Modern states have come to acknowledge multiple and non-exclusive identities at the community and individual level. This weakens ethno-cultural borderlines within co-citizenship and promotes national consolidation. In addition, it more adequately reflects the self-consciousness of people born of mixed marriages. In Russia, where one-third of its people come from mixed couples, there still persists the practice of mandatory registration of a single ethnic affiliation. This practice results in personal violence and in heated debates about ethnic affiliation. In order to promote national consolidation and better reflect the ethno-religious diversity of Russia’s citizens, the forthcoming population census should allow for the registration of multiple ethnic affiliations.

In the light of the new doctrine, there should be no strict limitations on the use of the word ‘nation.’ At the same time, the state should refer to national priorities and strategic national interests as “national policy,” while the policy of sustaining and managing the country’s ethno-cultural diversity should be termed as ethnic or ethno-cultural policy.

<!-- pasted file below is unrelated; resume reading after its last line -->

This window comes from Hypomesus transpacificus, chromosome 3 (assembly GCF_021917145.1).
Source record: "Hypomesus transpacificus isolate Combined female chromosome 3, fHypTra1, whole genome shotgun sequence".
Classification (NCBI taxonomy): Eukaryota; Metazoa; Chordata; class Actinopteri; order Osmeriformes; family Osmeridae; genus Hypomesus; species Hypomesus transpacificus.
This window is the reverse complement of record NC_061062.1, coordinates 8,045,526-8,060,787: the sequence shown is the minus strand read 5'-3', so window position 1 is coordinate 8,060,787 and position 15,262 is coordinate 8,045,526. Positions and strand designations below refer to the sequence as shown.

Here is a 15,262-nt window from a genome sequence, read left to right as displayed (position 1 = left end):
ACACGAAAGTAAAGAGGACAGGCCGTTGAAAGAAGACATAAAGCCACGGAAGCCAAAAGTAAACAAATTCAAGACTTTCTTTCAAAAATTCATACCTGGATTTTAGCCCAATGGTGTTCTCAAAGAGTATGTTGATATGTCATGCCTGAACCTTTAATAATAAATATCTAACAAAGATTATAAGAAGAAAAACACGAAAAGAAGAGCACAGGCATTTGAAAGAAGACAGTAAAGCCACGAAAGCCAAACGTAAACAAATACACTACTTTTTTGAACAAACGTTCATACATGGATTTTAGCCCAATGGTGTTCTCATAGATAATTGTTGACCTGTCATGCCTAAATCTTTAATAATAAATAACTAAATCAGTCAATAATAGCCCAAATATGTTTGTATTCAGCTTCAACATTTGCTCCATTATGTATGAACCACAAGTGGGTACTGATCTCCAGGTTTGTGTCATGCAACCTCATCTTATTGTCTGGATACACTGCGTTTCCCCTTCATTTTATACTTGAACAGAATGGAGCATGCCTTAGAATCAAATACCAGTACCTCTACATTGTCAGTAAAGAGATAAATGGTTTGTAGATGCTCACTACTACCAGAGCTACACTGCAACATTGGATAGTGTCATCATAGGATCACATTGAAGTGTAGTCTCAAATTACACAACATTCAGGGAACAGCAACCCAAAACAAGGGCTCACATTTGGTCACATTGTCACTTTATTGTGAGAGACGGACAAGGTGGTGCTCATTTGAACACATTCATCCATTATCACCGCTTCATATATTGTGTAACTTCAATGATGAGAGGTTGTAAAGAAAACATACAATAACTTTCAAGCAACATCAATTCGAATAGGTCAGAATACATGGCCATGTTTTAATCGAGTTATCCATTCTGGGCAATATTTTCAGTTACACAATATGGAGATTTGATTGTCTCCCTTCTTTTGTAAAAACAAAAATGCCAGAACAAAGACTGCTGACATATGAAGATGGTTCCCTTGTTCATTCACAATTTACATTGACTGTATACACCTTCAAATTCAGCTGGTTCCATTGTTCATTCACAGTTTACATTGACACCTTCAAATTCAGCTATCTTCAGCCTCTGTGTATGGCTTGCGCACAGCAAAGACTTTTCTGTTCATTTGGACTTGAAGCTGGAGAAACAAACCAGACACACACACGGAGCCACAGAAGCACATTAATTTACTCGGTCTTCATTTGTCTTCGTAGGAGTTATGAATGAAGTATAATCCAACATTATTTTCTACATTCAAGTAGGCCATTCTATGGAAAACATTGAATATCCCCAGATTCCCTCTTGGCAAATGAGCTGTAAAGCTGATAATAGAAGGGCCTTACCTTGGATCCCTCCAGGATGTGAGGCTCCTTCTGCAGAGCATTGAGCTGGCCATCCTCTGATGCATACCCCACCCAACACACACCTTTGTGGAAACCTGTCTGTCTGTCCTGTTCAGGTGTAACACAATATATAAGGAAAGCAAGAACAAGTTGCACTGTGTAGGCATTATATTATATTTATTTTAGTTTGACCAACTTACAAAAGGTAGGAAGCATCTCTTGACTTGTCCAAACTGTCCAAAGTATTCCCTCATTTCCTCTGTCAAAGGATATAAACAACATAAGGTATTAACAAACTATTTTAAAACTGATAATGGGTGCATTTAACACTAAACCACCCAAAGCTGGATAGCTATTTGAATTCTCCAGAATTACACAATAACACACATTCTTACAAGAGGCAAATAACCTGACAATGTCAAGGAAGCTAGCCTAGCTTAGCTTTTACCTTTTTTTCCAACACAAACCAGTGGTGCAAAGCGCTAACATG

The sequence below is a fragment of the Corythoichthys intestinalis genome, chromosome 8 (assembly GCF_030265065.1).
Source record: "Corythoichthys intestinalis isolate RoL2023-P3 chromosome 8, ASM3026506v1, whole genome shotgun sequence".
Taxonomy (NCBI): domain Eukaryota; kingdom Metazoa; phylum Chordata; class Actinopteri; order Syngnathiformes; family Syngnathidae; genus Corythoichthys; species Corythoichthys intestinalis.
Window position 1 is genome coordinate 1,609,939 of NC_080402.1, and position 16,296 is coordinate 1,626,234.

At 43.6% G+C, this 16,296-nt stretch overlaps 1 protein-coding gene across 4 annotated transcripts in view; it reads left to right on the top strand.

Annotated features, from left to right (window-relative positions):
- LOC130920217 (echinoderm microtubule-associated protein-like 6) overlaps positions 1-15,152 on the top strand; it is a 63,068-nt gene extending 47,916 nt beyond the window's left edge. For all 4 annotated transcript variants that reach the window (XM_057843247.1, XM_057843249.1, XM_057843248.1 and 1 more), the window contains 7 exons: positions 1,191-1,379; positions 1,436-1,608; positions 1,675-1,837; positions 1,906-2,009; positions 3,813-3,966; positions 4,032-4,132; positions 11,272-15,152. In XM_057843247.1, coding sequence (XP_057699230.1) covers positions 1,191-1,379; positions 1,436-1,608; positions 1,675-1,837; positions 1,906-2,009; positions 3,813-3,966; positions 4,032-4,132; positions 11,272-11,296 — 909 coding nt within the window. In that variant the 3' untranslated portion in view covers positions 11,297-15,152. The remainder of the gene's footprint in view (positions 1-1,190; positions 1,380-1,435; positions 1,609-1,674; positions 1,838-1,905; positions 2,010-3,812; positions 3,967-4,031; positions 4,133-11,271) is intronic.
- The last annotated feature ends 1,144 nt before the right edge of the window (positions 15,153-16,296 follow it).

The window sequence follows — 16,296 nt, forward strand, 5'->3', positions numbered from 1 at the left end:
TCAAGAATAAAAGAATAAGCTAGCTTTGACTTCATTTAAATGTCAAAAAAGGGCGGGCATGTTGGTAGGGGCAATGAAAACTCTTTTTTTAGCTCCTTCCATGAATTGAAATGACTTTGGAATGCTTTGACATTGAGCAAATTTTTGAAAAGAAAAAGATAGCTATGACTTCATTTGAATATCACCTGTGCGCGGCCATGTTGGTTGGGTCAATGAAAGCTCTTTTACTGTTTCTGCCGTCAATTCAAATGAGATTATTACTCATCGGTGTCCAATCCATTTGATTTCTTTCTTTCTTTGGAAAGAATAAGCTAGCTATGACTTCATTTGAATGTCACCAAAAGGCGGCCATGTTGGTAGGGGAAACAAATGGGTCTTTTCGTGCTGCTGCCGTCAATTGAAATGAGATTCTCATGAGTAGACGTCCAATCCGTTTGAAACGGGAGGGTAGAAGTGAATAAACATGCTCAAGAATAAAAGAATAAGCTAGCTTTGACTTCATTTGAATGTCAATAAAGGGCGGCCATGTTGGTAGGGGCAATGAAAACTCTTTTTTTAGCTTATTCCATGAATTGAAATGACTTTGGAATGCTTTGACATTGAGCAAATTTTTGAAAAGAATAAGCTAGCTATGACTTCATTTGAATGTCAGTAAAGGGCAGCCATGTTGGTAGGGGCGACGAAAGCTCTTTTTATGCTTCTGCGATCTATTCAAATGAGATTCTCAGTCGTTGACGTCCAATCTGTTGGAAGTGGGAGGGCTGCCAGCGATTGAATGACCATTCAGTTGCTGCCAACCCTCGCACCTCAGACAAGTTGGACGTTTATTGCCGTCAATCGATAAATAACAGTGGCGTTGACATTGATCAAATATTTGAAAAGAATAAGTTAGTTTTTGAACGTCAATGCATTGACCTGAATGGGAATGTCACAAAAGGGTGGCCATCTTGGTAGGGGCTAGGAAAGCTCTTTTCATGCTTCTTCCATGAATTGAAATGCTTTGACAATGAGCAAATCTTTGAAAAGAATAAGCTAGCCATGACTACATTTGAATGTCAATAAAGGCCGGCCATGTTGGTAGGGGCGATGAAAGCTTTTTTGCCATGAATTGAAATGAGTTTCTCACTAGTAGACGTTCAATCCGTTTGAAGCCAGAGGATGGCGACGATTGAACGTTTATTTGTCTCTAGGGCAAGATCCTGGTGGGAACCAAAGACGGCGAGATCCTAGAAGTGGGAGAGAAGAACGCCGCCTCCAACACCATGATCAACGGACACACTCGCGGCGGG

Today, all states in the world consider themselves nation states, and Russia has no grounds to be an exception. A ubiquitous effort is underway across the globe to establish the concept of a nation as free from racial, ethnic or religious dimensions. A nation is forged as the result of a sustained effort on the part of any given country’s political and intellectual elites, articulating and disseminating their self-perception as a unified nation with a common set of values, symbols and aspirations, rather than striving to achieve ethno-cultural uniformity.

Such general views exist in countries with a more disunited population than that of Russia, whereas Russia features a real community of Rossiyan nationals (Rossiyane) sharing a single set of historical and social values, patriotism, culture and language. However, a large part of the Russian elite seek to deny this community, so there is an urgent need to change the situation. National identity can be developed through a host of tools and strategies, with the primary objectives being to assure civic equity, pursue education and awareness programs, cultivate the state language, develop the symbols and calendar, and sustain cultural and mass-media activities. Following the completion of crucial political and economic reforms, Russia now needs to review its ideological and doctrinal documents underpinning the ongoing effort to achieve civic solidarity and national identity.

This material was prepared for a discussion at the symposium “Foresight: Russia in the 21st Century,” organized by the international forum of Deutsche Bank, the Alfred Herrhausen Society, in partnership with the Russian Council on Foreign and Defense Policy, and Policy Network, a British think tank.

Last updated 9 august 2008, 15:08

} Page 1 of 5